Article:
I was recently reading a great blog post by Lolly Daskal where she pointed out something amazing. Only 15% of people are happy at work. I found this stat remarkable and almost startling how many people are not happy. Work is something most of us do from the time we turn 16 until we retire at 65 (if we planned well). In those 50 years, we spend between 50-52 weeks a year at our jobs, working 40+ hours.
That is a long time to be doing something you do not like. Happiness, like many things in life, requires effort so we need to learn how to join that 15%. We have already talked about how to lead your team to happiness but that may have been putting the cart before the horse a bit. Being a leader that creates the proper environment for happiness to flourish while not being happy yourself is an incredibly challenging thing to do.
So what can you do to put some happiness into your life?
Psychologists define comfort as a state of well being and is a combination of physical and psychological factors. Unfortunately, we do not grow our skills while comfortable (our waistlines may grow, but that is a different story). Pushing oneself out of our comfort zones is critically important in the pursuit of better leadership.
There have been some wonderful talks on the dangers of the comfort zone but here, we’ll look at my favorite place where media has provided us an example of the benefits of going beyond our comfort zone and the incredible growth that can take place out in the unknown.
Finding Nemo is the 2003 Pixar film where Marlin is the single father to his son, Nemo. Nemo, however, has a short fin which makes swimming dangerous. Nemo spends his early life with his dad trying to ensure he has everything set up for as much success as possible and keeping him safe and comfortable.
On Nemo’s first day of school, his dad tries to continue keeping him safe and comfortable in a way the Nemo clearly finds embarrassing. In an attempt to prove himself Nemo swims off the dreaded drop off and toward a “butt”. Upon touching the boat, Nemo begins his triumphant return back, only to be captured by a diver. Continue reading
This summer, I got to take a journey to New York. While there, I got to watch The Iceman Cometh, which is a play from 1939 written by American playwright, Eugene O’Neill. This play came in at about 4 hours long and starred Denzel Washington. With it being this long, I don’t need to regale you with every detail but an important take away from the play is that effort counts twice.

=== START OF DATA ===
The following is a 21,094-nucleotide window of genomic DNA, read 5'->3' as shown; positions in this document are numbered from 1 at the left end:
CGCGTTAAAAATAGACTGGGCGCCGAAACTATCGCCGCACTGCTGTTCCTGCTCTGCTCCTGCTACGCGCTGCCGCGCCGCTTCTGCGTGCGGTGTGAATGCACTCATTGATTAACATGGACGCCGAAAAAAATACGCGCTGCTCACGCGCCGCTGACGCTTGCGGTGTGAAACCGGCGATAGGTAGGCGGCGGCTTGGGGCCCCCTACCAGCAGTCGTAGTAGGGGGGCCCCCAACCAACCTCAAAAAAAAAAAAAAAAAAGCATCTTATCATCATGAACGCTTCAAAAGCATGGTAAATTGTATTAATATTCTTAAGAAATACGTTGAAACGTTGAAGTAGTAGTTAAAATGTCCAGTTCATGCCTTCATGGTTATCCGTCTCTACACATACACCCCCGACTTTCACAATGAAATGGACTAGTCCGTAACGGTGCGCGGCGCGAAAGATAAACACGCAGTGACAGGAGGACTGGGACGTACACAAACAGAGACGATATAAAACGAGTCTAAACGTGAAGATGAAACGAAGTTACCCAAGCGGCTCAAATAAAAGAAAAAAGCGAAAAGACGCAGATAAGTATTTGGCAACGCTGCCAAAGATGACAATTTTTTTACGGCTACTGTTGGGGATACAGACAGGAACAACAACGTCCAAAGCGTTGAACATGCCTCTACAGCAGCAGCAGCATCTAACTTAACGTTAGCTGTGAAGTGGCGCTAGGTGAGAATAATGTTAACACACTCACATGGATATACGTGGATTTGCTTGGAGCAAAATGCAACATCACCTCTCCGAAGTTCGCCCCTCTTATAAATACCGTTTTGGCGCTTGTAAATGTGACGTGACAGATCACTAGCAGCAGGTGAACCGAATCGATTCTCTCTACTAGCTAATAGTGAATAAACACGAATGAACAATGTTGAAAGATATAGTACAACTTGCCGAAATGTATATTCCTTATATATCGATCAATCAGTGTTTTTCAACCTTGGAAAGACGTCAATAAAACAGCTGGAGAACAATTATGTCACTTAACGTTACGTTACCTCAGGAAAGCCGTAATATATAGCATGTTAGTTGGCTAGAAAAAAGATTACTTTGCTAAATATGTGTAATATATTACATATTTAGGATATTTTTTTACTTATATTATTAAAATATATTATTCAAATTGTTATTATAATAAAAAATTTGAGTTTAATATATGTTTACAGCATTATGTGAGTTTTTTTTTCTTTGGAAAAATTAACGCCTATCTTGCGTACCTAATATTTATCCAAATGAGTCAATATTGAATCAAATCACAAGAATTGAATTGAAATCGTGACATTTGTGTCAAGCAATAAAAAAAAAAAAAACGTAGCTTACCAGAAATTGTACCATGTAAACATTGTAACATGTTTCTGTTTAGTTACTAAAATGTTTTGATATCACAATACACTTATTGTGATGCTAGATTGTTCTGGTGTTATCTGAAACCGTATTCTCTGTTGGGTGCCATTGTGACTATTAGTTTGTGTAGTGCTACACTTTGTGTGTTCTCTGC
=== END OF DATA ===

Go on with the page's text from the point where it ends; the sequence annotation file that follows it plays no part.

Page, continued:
The play follows a bunch of drunks who all consider themselves down-on-their-luck individuals who have big dreams of chasing their dreams.
However, the one highlight of their year is when a friend, Hickey, is coming to the bar. Hickey has a history of working hard throughout the year then blowing his savings buying everyone in the bar drinks and throwing a massive party. The opening part of the play is everyone getting excited about the person who is going to bankroll their drunkenness. The barflies talk about how excited they are to see Hickey and how after he comes, they will chase their pipe dreams. Continue reading
Leadership is a term that means so many things to so many people. It is defined as the action of leading a group of people or an organization. How to lead, however, is challenging. Most everyone has had a bad leader or manager. From leaders who are unable to admit when they are wrong or don’t know the answer, struggle to effectively communicate, have unrealistic expectations, or cannot adjust when market conditions change.
Photo by Mathias Jensen on Unsplash
Leaders are made, not born so this blog is about becoming a better leader. Inspiration and lessons about becoming a better leader can come from anywhere. However, as a society, we have a naturalness bias. Continue reading